HC Deb 19 December 1972 vol 848 cc1117-8
Q3. Mr. Lipton

asked the Prime Minister what recent discussions he has had with Sir Desmond Plummer on matters relating to Government policies.

The Prime Minister

I have nothing to add to the answer which I gave in reply to a Question from the hon. Member for Wandsworth, Central (Mr. Thomas Cox) on 5th December.—[Vol. 847, c. 389–90.]

Mr. Lipton

That answer meant nothing—and nothing plus nothing still equals nothing. In view of the Prime Minister's recent street-walking experience which has made London's traffic problems more urgent than ever, has he taken the trouble to see Sir Desmond Plummer since that gentleman got back from Tokyo, or will he leave it until the time Sir Desmond next visits Tokyo so that he can have another long-distance telephone conversation? When does he intend to take action to deal with London's traffic problems?

The Prime Minister

The two Department's concerned, the Home Office and the Department of the Environment, have been in constant communication with the Greater London Council about this matter as well as with the police. I should have thought the hon. Gentleman would have known that the GLC has agreed in principle to ban vehicles over 40 feet in length from a considerable part of central London.

Miss Joan Hall

Is my right hon. Friend aware that a number of people who travel in central London, particularly when they travel alone, do not use the tube because of the muggings that take place there? Will he do something to see that people can travel more safely on the Underground?

The Prime Minister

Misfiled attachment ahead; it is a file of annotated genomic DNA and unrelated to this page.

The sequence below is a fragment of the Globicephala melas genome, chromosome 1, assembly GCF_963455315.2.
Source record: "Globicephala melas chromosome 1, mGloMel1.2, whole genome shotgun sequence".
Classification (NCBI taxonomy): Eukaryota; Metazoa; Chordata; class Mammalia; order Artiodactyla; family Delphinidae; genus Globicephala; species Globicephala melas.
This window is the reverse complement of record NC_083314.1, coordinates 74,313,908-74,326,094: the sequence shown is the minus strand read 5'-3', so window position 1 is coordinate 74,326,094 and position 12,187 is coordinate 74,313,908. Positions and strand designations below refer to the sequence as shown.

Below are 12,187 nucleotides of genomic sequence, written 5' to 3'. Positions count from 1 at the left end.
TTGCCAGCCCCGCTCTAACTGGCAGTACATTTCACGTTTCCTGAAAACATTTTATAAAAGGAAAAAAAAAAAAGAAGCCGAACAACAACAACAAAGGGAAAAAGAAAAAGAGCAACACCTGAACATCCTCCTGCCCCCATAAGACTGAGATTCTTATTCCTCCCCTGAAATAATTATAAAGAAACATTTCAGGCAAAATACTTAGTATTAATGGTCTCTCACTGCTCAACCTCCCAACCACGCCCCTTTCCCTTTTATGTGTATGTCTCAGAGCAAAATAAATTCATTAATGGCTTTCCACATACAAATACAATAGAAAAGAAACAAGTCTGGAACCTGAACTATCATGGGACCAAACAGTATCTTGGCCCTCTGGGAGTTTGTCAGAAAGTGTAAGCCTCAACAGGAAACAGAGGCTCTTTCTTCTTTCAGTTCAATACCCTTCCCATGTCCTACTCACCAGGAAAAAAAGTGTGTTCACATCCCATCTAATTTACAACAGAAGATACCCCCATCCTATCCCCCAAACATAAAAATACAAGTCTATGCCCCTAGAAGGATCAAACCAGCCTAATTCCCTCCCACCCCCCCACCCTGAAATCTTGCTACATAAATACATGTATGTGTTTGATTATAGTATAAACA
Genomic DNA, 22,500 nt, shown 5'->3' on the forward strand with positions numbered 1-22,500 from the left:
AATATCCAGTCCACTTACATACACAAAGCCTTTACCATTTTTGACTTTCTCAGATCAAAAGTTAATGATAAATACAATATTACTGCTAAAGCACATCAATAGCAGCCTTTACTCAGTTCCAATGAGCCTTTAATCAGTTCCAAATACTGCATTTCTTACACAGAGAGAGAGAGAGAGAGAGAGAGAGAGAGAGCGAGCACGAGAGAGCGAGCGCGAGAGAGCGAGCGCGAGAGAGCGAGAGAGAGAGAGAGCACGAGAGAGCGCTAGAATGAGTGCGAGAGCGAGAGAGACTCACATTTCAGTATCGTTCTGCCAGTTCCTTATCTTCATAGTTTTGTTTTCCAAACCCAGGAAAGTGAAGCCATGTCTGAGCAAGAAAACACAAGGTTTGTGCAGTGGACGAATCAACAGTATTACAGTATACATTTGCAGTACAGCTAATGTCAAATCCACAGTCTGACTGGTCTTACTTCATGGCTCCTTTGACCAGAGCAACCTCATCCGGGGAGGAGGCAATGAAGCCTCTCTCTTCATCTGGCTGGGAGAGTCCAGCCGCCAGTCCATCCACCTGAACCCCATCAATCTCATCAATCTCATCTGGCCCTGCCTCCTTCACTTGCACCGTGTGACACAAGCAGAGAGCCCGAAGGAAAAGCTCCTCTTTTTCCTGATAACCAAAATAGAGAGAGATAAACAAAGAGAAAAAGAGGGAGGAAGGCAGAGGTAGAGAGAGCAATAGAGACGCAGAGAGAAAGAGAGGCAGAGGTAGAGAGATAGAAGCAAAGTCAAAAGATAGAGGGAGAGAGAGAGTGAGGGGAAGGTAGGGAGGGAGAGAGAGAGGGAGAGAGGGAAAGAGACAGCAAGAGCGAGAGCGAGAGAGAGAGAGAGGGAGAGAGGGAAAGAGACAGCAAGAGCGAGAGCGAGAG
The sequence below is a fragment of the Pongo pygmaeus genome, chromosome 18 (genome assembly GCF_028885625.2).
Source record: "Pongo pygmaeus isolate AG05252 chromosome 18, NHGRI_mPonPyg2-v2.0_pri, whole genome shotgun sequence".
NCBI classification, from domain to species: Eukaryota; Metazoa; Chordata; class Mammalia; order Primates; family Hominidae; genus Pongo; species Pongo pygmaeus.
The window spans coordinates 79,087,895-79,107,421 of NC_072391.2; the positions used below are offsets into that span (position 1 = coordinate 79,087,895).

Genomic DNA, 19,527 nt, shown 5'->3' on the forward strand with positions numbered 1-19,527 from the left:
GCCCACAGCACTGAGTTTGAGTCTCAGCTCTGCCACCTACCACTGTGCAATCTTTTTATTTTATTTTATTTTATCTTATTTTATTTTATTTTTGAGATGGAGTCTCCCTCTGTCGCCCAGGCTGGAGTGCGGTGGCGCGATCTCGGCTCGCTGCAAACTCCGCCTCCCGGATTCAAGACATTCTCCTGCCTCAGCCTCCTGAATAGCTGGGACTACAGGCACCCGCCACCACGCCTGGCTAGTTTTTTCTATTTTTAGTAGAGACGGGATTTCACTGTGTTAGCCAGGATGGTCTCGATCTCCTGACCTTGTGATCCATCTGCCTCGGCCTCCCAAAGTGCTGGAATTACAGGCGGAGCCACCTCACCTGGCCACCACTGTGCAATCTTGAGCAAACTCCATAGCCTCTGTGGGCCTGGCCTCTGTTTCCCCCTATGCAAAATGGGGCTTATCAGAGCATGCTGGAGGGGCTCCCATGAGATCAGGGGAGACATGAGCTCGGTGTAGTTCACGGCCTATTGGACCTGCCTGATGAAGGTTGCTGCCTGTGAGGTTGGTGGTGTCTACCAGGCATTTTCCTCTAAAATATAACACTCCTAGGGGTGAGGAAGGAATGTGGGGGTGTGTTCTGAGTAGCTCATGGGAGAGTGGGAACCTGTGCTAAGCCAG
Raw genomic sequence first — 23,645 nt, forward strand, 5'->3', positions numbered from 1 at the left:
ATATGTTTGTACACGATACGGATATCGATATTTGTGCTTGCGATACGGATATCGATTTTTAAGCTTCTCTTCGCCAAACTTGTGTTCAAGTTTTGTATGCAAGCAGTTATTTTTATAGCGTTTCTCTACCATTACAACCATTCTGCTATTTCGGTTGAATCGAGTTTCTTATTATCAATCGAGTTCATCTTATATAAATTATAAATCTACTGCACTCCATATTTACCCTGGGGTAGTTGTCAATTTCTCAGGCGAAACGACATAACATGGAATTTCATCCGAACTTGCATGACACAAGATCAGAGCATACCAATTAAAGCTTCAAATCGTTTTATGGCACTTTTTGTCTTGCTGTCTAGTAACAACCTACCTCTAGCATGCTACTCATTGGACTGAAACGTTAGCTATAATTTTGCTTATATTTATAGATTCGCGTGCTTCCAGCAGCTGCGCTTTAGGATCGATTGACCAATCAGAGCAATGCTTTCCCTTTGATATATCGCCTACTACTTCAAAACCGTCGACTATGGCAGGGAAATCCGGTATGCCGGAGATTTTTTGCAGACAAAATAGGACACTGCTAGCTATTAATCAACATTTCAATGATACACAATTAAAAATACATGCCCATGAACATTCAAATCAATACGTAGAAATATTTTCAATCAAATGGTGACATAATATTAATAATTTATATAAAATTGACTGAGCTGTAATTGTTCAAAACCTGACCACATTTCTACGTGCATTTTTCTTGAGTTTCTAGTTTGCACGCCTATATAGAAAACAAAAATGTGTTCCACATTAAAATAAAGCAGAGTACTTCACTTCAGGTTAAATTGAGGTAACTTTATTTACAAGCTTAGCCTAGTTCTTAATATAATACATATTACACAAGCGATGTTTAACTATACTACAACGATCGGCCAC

My right hon. Friend the Home Secretary has already indicated to the House the action which he has taken in this respect, and I am sure the House has also noticed that severe penalties are being imposed by the courts upon those found guilty of this offence. At the same time, I believe that we should not exaggerate the situation in London.

Mr. Barnes

Does not the Prime Minister agree that it would be unfortunate if his intervention encouraged the GLC to press ahead faster with its extremely ill-thought-out and highly unpopular motorway plans for London? Does he not realise that the kind of frustration which he suffered is an important element of traffic management object of which is to persuade more people that there are some journeys for which they do not need to use their cars?

The Prime Minister

I would not accept the philosophical approach in the last part of the hon. Gentleman's question. I thought that the object of traffic management was to keep traffic moving. I agree that the GLC's proposals for road developments have been highly controversial. There were more than 20,000 objections and the GLC proposes to rephase construction to avoid sensitive areas. It was right that the full process of inquiry should have been gone through even though it has meant some delay in what the GLC wanted to achieve.